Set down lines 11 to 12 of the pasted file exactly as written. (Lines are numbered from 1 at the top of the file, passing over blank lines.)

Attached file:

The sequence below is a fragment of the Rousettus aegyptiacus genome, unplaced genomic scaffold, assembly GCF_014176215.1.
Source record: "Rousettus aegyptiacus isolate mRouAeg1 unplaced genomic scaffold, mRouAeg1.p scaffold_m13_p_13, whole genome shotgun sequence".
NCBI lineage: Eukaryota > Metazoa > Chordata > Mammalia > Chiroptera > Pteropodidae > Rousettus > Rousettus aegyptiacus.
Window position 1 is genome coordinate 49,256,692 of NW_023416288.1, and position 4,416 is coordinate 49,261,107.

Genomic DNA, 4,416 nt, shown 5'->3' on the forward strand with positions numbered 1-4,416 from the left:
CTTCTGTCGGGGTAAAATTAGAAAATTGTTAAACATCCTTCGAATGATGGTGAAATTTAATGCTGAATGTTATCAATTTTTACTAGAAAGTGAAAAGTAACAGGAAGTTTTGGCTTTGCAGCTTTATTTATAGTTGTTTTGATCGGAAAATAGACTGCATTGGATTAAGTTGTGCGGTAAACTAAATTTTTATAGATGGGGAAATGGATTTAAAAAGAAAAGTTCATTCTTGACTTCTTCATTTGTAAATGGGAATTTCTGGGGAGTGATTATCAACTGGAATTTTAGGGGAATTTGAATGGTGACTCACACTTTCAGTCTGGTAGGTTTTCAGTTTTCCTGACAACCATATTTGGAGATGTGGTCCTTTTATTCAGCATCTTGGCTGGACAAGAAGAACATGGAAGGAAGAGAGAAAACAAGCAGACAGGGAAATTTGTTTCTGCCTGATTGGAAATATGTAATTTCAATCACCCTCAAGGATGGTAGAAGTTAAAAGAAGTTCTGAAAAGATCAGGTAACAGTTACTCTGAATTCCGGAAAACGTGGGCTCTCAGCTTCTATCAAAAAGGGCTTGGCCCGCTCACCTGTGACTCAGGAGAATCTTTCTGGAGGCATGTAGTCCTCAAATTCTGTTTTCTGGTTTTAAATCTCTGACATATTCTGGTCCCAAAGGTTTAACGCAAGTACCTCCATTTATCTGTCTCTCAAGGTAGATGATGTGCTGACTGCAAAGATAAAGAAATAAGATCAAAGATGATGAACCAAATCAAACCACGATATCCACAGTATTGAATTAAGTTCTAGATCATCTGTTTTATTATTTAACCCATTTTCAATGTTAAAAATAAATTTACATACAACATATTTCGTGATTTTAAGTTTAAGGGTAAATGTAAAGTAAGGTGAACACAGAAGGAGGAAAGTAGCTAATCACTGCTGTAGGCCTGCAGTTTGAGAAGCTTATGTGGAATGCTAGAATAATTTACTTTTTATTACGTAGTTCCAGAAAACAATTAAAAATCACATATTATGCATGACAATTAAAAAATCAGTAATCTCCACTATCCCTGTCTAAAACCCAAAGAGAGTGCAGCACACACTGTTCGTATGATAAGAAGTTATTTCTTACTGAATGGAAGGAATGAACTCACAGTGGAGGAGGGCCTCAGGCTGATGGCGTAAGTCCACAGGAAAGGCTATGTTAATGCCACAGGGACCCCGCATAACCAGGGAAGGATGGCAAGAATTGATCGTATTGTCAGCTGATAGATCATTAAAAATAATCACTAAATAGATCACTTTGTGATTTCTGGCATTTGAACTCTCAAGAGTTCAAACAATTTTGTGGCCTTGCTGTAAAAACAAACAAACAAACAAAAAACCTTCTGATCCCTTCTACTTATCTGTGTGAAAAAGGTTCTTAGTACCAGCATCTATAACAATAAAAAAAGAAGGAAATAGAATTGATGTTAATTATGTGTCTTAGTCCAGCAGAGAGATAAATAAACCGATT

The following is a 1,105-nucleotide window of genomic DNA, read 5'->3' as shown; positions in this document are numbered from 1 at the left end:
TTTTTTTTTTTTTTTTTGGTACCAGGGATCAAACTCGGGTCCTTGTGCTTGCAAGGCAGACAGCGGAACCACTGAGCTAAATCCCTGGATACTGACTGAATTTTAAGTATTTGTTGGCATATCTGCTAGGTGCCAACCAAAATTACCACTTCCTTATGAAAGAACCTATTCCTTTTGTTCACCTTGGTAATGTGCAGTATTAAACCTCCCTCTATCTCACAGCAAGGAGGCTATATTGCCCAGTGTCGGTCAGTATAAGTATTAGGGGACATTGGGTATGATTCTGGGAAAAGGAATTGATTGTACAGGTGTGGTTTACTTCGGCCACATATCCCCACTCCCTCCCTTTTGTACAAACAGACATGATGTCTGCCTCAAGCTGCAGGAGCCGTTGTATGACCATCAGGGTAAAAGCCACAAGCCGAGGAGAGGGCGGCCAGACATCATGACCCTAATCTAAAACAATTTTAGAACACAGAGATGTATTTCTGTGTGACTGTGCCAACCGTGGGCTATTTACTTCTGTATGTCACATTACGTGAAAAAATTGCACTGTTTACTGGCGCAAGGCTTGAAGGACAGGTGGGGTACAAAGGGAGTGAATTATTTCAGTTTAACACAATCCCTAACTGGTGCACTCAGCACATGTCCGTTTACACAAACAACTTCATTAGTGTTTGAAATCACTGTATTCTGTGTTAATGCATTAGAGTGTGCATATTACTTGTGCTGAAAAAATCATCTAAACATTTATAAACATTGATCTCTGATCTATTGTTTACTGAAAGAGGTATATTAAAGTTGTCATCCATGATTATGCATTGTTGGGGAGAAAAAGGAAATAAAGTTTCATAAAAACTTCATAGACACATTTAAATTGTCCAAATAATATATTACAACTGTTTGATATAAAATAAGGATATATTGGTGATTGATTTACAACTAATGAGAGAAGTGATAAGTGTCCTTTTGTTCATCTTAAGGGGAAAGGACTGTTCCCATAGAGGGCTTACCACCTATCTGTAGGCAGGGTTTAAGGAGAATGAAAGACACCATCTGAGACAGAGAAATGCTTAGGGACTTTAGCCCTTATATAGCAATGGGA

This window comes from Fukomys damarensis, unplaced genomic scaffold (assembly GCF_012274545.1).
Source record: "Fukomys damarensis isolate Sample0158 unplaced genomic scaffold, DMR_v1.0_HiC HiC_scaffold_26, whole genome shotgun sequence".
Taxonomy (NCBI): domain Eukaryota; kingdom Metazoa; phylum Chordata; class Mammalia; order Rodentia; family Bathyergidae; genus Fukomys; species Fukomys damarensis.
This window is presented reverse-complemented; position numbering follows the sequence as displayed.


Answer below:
Taxonomy (NCBI): domain Eukaryota; kingdom Metazoa; phylum Chordata; class Mammalia; order Rodentia; family Bathyergidae; genus Fukomys; species Fukomys damarensis.
This window is presented reverse-complemented; position numbering follows the sequence as displayed.